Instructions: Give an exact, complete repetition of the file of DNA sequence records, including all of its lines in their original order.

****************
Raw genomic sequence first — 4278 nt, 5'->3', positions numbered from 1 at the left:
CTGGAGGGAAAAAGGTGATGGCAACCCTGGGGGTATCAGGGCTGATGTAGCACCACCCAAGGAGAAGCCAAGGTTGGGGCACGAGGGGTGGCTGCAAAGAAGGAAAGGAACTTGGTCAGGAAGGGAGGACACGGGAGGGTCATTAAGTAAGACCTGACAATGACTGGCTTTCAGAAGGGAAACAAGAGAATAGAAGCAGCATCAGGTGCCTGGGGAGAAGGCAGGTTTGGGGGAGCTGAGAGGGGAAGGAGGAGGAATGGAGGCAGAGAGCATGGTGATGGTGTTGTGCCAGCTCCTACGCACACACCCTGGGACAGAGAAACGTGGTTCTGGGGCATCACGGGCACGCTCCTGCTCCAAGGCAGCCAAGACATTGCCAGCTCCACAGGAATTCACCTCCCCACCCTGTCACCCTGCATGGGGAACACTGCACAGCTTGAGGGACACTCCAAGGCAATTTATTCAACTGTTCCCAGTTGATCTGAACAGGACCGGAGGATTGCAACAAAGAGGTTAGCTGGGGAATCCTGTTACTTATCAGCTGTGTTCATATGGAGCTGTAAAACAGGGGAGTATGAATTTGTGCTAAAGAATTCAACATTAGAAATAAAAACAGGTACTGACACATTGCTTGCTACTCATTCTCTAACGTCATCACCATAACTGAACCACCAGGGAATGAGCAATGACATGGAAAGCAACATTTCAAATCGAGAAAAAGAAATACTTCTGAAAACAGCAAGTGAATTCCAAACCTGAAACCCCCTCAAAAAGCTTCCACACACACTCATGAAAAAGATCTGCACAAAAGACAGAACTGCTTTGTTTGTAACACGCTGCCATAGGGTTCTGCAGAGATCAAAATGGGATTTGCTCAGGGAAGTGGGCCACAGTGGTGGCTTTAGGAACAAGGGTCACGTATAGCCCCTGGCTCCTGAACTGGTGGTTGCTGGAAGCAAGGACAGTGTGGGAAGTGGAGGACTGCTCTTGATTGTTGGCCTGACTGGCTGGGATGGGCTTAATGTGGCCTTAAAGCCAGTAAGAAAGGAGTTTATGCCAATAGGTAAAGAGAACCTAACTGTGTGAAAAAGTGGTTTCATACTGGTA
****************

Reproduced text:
Raw genomic sequence first — 4278 nt, 5'->3', positions numbered from 1 at the left:
CTGGAGGGAAAAAGGTGATGGCAACCCTGGGGGTATCAGGGCTGATGTAGCACCACCCAAGGAGAAGCCAAGGTTGGGGCACGAGGGGTGGCTGCAAAGAAGGAAAGGAACTTGGTCAGGAAGGGAGGACACGGGAGGGTCATTAAGTAAGACCTGACAATGACTGGCTTTCAGAAGGGAAACAAGAGAATAGAAGCAGCATCAGGTGCCTGGGGAGAAGGCAGGTTTGGGGGAGCTGAGAGGGGAAGGAGGAGGAATGGAGGCAGAGAGCATGGTGATGGTGTTGTGCCAGCTCCTACGCACACACCCTGGGACAGAGAAACGTGGTTCTGGGGCATCACGGGCACGCTCCTGCTCCAAGGCAGCCAAGACATTGCCAGCTCCACAGGAATTCACCTCCCCACCCTGTCACCCTGCATGGGGAACACTGCACAGCTTGAGGGACACTCCAAGGCAATTTATTCAACTGTTCCCAGTTGATCTGAACAGGACCGGAGGATTGCAACAAAGAGGTTAGCTGGGGAATCCTGTTACTTATCAGCTGTGTTCATATGGAGCTGTAAAACAGGGGAGTATGAATTTGTGCTAAAGAATTCAACATTAGAAATAAAAACAGGTACTGACACATTGCTTGCTACTCATTCTCTAACGTCATCACCATAACTGAACCACCAGGGAATGAGCAATGACATGGAAAGCAACATTTCAAATCGAGAAAAAGAAATACTTCTGAAAACAGCAAGTGAATTCCAAACCTGAAACCCCCTCAAAAAGCTTCCACACACACTCATGAAAAAGATCTGCACAAAAGACAGAACTGCTTTGTTTGTAACACGCTGCCATAGGGTTCTGCAGAGATCAAAATGGGATTTGCTCAGGGAAGTGGGCCACAGTGGTGGCTTTAGGAACAAGGGTCACGTATAGCCCCTGGCTCCTGAACTGGTGGTTGCTGGAAGCAAGGACAGTGTGGGAAGTGGAGGACTGCTCTTGATTGTTGGCCTGACTGGCTGGGATGGGCTTAATGTGGCCTTAAAGCCAGTAAGAAAGGAGTTTATGCCAATAGGTAAAGAGAACCTAACTGTGTGAAAAAGTGGTTTCATACTGGTA